UPDATE 1-Conti chairman's head offered to end spat -sources
* Koerfer seen as violating neutrality principle -sources
* Independent board member backs CEO dismissal -paper
* Schroeder probing s/holder Schaeffler's actions
By Arno Schuetze and Edward Taylor
HANOVER/FRANKFURT, Aug 10 (Reuters) - Continental AG (CONG.DE) Chairman Rolf Koerfer may resign from the supervisory board under a deal with controlling shareholder Schaeffler that would likely also claim Chief Executive Karl-Thomas Neumann.
Several sources familiar with the matter told Reuters on Monday that Schaeffler CEO Juergen Geissinger hoped the compromise would win over the 10-strong labour faction on the board, which has opposed a plan by the 10 shareholder representatives to oust Neumann.
The shareholder faction, led by five Schaeffler appointees, was expected to vote for Neumann's dismissal at a board meeting on Wednesday.
In the event of a tie between the labour and shareholder representatives -- something industry watchers are reckoning with -- Koerfer would hold the casting vote, which he would have to exercise before offering his own resignation.
Both companies declined to comment.
Another battle for supremacy in Germany's automotive sector, pitting Porsche (PSHG_p.DE) against Volkswagen (VOWG.DE), ended last month in the sportscar maker's defeat and its Chairman Wolfgang Porsche fighting back tears on national television. [ID:nSP513587]
Continental board member Hans-Olaf Henkel, who strongly supports Schaeffler's efforts to replace Neumann with its own man, said he expected all nine of his fellow shareholder representatives to vote likewise.
"I don't know of anyone who wouldn't confirm his (anti-Neumann) view once again," he said in an interview with Frankfurter Allgemeine Zeitung published on Monday.
Henkel praised the head of Schaeffler's auto parts division, Elmar Degenhart, who is Geissinger's candidate for the post of CEO at Continental.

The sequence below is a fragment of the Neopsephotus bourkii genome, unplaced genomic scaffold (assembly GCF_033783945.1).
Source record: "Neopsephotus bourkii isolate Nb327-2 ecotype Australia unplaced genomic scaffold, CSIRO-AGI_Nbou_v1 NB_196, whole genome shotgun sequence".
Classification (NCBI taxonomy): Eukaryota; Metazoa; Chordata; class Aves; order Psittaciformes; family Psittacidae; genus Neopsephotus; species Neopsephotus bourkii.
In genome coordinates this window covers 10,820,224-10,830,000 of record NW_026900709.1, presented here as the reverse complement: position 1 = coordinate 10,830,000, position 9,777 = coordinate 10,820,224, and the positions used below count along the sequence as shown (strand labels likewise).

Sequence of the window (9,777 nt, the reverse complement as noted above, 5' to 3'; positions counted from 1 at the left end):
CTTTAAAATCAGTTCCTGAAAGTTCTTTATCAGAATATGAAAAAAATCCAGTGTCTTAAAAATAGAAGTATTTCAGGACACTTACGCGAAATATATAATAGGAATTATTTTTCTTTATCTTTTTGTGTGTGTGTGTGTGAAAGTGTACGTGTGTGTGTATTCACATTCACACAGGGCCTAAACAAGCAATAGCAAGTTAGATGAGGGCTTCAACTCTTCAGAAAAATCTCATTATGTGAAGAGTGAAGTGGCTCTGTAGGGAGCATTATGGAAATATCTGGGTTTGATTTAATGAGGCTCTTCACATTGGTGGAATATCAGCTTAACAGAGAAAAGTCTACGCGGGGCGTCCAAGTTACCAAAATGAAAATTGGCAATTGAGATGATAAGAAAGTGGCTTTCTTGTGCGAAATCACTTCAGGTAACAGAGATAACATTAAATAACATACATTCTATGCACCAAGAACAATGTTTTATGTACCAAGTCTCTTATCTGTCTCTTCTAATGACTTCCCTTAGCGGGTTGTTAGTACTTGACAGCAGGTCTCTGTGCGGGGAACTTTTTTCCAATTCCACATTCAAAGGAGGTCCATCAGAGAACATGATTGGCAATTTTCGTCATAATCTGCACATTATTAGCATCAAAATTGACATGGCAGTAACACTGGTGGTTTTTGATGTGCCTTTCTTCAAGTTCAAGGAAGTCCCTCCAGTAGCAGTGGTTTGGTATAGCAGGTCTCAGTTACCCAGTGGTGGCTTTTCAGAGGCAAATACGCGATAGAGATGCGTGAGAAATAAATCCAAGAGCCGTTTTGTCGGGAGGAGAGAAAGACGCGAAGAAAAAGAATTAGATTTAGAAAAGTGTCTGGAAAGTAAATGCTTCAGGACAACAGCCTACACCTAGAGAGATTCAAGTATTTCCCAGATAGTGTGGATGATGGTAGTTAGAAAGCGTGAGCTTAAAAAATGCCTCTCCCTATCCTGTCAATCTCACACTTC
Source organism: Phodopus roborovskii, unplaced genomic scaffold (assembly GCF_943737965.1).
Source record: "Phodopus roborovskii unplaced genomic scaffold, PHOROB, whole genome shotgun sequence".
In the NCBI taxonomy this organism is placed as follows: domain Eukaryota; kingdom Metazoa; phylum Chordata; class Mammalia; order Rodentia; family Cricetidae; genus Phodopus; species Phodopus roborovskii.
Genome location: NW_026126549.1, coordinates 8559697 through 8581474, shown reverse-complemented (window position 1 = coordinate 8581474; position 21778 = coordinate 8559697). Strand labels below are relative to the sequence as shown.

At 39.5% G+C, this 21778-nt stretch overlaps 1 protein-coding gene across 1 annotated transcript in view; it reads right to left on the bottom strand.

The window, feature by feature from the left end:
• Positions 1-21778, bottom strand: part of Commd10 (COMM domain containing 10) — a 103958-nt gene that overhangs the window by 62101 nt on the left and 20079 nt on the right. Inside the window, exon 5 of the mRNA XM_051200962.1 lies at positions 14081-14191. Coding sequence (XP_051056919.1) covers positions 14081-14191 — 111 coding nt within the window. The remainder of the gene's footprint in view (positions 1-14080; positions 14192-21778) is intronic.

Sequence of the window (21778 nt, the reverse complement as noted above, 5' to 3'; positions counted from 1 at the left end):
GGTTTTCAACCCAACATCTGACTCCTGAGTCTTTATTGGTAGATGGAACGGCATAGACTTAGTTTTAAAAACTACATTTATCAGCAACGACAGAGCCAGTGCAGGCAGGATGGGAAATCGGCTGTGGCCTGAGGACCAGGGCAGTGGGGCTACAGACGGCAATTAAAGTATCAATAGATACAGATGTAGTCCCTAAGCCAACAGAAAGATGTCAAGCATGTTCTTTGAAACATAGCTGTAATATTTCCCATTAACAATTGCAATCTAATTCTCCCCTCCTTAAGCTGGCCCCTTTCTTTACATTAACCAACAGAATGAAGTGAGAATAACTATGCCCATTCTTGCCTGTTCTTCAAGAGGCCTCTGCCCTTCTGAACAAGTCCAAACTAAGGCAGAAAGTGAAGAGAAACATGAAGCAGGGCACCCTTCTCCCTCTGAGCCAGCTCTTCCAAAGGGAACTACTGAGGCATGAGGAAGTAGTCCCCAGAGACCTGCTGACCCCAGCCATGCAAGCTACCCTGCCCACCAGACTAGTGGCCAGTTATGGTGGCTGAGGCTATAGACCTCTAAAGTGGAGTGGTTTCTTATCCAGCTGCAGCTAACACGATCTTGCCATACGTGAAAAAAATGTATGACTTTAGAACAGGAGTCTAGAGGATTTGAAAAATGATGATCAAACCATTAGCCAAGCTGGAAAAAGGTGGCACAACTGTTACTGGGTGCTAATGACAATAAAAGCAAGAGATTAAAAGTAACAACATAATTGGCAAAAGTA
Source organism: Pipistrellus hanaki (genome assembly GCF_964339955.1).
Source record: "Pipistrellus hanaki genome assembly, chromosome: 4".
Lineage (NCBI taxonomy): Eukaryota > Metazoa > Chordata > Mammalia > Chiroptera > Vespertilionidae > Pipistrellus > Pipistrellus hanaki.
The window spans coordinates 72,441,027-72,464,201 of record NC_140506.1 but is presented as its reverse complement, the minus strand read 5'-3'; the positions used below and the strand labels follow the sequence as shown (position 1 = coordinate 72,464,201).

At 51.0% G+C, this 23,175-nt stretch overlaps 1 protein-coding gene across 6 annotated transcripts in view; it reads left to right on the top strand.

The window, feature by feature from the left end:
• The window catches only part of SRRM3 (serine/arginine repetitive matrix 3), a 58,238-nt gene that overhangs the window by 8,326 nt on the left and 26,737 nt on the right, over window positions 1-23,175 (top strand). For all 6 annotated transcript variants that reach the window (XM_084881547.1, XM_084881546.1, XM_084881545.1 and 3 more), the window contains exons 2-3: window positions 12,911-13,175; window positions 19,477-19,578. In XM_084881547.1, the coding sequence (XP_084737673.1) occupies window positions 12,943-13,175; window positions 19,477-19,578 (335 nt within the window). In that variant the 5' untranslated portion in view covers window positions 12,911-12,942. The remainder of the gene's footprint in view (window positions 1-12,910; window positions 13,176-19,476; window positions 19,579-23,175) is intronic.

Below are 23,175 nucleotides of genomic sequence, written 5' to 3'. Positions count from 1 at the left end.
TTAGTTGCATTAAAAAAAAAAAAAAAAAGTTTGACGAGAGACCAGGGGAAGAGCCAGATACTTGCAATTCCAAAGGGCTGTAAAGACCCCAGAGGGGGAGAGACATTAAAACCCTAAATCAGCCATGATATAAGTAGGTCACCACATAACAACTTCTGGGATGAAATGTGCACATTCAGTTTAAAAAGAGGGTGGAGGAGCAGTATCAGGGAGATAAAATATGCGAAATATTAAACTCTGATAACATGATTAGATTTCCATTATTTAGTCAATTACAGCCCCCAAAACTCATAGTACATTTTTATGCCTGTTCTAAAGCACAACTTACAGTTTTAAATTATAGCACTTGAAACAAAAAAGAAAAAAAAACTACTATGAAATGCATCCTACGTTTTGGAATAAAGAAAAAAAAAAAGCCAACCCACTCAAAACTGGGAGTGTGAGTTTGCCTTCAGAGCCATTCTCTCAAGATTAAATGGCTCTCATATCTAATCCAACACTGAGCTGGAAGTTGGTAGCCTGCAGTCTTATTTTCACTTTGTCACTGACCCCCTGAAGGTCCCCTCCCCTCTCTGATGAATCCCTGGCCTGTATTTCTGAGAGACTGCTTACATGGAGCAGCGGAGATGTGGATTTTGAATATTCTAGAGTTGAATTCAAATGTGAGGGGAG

"Degenhart would be better prepared for this job when he starts (than other incumbents Hubertus von Gruenberg, Manfred Wennemer and Neumann)," Henkel said.
Sources familiar with the matter told Reuters some shareholder representatives not affiliated with Schaeffler were unhappy with the ouster, though they saw little choice but to vote against Neumann since Schaeffler controls 90 percent of Continental's shares.
BREACH OF DEAL?
Schaeffler, a family-owned bearings maker one-third the size of Continental, launched a takeover bid for its larger rival that was financed by billions in debt just prior to the collapse of Lehman Brothers.
An investor agreement that is valid until at least 2014 was struck to resolve hostilities between the two, under which the then Continental CEO Manfred Wennemer resigned.
The agreement also saw former German chancellor Gerhard Schroeder appointed as an ombudsman to ensure guarantees that Schaeffler would support the ongoing strategy of Continental's management.
Among other conditions, the agreement forbids any attempt to force Continental against its wishes to change its form of incorporation, sell any material assets or divisions, further leverage its balance sheet or alter its stock exchange listing.
The Continental board's labour faction has accused Koerfer of failing to adhere to the agreement's principles of neutrality.
Should Schaeffler succeed in supplanting Neumann's team with its own management, however, the investor agreement would become effectively worthless.
Schroeder has consequently started a probe into the conduct of the controlling shareholder, but sources say he may back away from any efforts to retain Neumann, since the CEO's relationship with Schaeffler has been poisoned.
Business daily Handelsblatt reported on Monday that attempts to dismiss Neumann had met with some resistance, however.
Without first clarifying whether Schaeffler broke the investor agreement, "a vote over Chief Executive Neumann is unthinkable," a Continental supervisory board member told Handelsblatt.
In German weekly Der Spiegel, former CEO Wennemer urged supervisory board members to back Neumann and asked for a new "independent (and) competent" supervisory board chairman to be appointed to avoid a conflict of interest.
He added that the terms of the investor agreement are being "massively breached" at the very least "in spirit".
(Additional reporting by Christiaan Hetzner; editing by John Stonestreet)
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